With a cast as strong as this you'd expect good things in terms of the acting, and on that level the film doesn't disappoint. Shannon is great as the lead, playing his part with the sort of wild-eyed enthusiasm Herzog found in Klaus Kinski, while cute Chloe Sevigny plays her Ingrid as a well-intentioned if slightly mousey and maybe slightly dim girl. Her character is the opposite of Shannon's and they make an interesting couple, showing no passion, love or lust for one another and still somehow fitting like a glove. Dafoe is strong as the detective, never going over the top as he's sometimes apt to do and delivering a smooth, restrained turn where his more experienced Hank Havenhurst plays a mentor of sorts to Pena's less experienced Vargas. Kier and Dourif are brilliant as usual in their supporting roles, with both stealing more than a few scenes and Dourif in particular delivering one of those Herzogian monologues he's perfected over the years (see The Wild Blue Yonder for proof positive), ranting about a giant chicken that he raised and then ate. At the center of all of this is Brad's mother, never named but played perfectly by Grace Zabriskie with this creepy calmness to her persona. Although she's never anything but incredibly nice to everyone in the movie, it's not that much of a stretch to see how after spending as much time with her as Brad has that she'd drive you to kill.

    My Son, My Son, What Have Ye Done – DVD Review:

    The 1.85.1 anamorphic widescreen transfer is a pretty good one once you get accustomed to the intended look of the film. As mentioned, the whole picture runs very hot and Zeitlinger has shot it in such a way that a lot of the bolder hues have been sucked out of it, giving it a very arid look. It works in the context of the story, but it might initially throw viewers a bit and make them wonder what's wrong with the colors and the black levels. Detail is pretty strong, and while there are some compression artifacts dancing around in the background of a few darker scenes, the transfer is generally well authored.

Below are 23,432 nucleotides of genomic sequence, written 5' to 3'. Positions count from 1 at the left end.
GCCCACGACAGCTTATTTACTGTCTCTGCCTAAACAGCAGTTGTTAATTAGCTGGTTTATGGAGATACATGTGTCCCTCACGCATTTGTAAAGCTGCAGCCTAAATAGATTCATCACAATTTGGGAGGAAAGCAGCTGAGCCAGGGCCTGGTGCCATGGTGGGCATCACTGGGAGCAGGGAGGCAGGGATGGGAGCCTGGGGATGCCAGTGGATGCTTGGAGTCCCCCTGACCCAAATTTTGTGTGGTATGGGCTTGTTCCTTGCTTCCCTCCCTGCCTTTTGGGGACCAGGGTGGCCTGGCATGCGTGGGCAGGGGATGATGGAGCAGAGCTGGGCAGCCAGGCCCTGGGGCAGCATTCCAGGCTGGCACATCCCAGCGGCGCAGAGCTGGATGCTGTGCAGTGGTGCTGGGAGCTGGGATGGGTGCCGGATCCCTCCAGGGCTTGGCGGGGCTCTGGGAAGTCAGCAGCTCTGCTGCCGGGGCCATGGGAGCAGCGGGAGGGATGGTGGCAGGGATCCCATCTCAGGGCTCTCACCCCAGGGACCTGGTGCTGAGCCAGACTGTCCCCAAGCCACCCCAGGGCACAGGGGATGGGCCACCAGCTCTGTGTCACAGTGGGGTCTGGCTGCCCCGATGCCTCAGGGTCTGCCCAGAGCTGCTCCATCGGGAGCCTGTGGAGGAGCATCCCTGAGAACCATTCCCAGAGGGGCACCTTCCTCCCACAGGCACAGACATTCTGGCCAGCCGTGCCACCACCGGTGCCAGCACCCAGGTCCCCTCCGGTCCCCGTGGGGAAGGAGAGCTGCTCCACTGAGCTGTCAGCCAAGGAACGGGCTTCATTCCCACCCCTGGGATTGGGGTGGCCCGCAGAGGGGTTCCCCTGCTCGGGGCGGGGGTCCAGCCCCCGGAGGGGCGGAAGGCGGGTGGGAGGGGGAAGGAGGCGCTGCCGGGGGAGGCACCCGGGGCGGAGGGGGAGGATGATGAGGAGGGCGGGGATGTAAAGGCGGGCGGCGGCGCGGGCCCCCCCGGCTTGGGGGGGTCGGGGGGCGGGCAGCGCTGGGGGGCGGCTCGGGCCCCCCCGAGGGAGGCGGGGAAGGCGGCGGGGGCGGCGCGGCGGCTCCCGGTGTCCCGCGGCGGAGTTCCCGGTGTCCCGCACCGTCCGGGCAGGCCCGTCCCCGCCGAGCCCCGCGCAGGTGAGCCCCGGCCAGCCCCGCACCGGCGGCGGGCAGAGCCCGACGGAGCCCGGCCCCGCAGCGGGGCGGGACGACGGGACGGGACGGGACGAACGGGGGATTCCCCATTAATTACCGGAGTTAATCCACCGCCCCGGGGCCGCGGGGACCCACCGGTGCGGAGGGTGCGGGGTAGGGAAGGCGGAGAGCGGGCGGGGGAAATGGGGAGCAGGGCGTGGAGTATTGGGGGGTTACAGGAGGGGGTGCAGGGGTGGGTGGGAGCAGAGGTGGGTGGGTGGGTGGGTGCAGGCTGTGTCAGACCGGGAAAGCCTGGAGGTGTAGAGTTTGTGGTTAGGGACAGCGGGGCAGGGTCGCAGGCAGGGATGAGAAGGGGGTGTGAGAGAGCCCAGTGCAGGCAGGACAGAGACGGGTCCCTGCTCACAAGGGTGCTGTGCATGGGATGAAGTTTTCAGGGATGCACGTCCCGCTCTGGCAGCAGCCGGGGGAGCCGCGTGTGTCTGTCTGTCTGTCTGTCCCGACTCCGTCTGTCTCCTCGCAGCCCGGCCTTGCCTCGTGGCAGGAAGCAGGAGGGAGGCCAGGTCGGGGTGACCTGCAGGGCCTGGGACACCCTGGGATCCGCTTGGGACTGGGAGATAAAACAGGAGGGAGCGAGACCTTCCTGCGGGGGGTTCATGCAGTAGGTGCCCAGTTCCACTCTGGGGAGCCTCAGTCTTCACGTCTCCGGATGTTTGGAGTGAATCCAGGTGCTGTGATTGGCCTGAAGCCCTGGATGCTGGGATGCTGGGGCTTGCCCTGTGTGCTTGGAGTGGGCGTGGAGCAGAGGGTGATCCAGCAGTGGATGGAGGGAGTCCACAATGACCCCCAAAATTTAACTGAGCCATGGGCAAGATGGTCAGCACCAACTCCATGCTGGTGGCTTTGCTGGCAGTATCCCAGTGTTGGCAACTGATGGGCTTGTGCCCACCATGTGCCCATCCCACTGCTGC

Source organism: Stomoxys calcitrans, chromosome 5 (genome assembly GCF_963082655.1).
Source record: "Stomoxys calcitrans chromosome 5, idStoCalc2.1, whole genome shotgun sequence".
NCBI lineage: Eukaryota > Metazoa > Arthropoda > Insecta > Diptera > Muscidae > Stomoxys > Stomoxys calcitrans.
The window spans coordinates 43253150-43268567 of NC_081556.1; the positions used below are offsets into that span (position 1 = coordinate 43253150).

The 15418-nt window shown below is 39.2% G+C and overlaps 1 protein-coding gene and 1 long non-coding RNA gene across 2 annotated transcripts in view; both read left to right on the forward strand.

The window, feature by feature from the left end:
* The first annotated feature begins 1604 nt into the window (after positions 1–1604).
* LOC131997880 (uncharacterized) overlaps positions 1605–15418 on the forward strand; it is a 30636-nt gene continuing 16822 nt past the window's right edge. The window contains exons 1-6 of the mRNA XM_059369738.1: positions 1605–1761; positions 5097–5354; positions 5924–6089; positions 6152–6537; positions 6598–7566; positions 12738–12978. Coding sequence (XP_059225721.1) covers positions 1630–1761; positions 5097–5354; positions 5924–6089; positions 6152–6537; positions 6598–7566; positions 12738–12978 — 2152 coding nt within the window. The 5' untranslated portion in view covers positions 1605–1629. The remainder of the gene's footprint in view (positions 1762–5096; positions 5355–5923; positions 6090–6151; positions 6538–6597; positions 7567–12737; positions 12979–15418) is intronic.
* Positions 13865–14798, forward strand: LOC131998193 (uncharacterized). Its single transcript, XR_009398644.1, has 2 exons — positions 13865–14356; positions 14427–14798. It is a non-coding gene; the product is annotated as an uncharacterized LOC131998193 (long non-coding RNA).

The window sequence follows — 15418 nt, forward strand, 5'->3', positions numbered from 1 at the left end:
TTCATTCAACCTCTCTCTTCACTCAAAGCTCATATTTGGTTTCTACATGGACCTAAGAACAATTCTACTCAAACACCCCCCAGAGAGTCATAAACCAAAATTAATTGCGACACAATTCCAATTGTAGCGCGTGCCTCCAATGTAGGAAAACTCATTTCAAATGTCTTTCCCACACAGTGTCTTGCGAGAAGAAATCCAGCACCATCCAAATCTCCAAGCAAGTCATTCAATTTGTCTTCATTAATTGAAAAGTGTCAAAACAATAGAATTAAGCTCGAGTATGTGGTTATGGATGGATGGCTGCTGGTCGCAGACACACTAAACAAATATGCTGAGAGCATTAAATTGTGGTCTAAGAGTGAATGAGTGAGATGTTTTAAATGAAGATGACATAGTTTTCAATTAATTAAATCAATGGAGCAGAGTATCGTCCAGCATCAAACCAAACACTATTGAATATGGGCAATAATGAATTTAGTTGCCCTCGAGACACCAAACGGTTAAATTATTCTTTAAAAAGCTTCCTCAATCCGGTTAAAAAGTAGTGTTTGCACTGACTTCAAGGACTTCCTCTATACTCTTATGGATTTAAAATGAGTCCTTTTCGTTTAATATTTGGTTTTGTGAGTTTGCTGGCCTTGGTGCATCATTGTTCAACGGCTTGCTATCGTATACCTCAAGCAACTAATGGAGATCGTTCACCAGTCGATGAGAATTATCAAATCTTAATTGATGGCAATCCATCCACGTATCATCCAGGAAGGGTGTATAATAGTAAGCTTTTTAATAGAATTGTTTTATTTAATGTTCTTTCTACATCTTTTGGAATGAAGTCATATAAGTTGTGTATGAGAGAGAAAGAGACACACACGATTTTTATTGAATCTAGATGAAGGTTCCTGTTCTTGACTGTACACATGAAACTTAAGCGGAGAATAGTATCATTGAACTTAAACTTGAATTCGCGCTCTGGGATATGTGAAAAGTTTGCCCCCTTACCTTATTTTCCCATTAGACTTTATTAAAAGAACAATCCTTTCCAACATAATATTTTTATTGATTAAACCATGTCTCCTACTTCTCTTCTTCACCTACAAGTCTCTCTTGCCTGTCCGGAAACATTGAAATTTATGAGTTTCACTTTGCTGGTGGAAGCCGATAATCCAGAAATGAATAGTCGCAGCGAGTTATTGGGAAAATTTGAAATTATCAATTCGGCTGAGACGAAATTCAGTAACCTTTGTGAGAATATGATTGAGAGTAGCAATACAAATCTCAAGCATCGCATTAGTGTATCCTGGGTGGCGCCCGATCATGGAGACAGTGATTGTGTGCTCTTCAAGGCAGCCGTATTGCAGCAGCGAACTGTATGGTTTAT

The only audio option for the movie is an English language Dolby Digital 5.1 Surround Sound track, though subtitles are offered up in English SDH and Spanish. The 5.1 track on the disc is pretty strong, with some nice surround usage spreading out Reijseger's score without ever burying the performer's dialogue. Levels are well balanced and there are no problems with hiss or distortion to note, while bass response is as strong as you'd want it to be.

    The biggest and best of the extra features on this disc is a commentary track with Werner Herzog who is joined by co-writer Herbert Golder and producer Eric Bassett. It's a pretty lively track with each of the three men finding a fair bit to say about the film, though it's not surprising to find that Herzog has a bit more to offer than the other two participants. They cover the casting, the location shooting and plot ideas as well as where the inspiration came from, a bit of Lynch's involvement, various shot set ups and more.
    From there, check out the behind the scenes featurette called Behind The Madness (27:31) which includes input from Werner Herzog and Herbert Golder among others. This is a good mix of interview snippets and footage shot on the set of the film. It also gives a bit of background detail on the case that inspired this story and about Herzog's want to shoot the Peruvian footage on location in the jungle.

    Aside from that, there's also a short film directed by Ramin Bharani and narrated by Herzog entitled Plastic Bag (18:27). This odd little film traces the journey of a plastic bag as it's carried to various destinations by the wind and it's reminiscent of Bill Mason's Paddle To The Sea.

    Also included on the DVD are a trailer for the feature, trailers for three other First Look Studios properties, menus and chapter stops.

    My Son, My Son, What Have Ye Done – The Final Word:

    With this film, Herzog has taken the standard police/hostage thriller and reconstructed it using a fair bit of Lynch's own technique though still stamping it as indelibly his own creation. The performances are fantastic across the board and the cinematography outstanding. It's an odd film, to be sure, but it pulls you in with its twisted sense of humor and legitimately interesting storyline. First Look's DVD is a good one, with a nice picture, good sound quality and some solid extra features.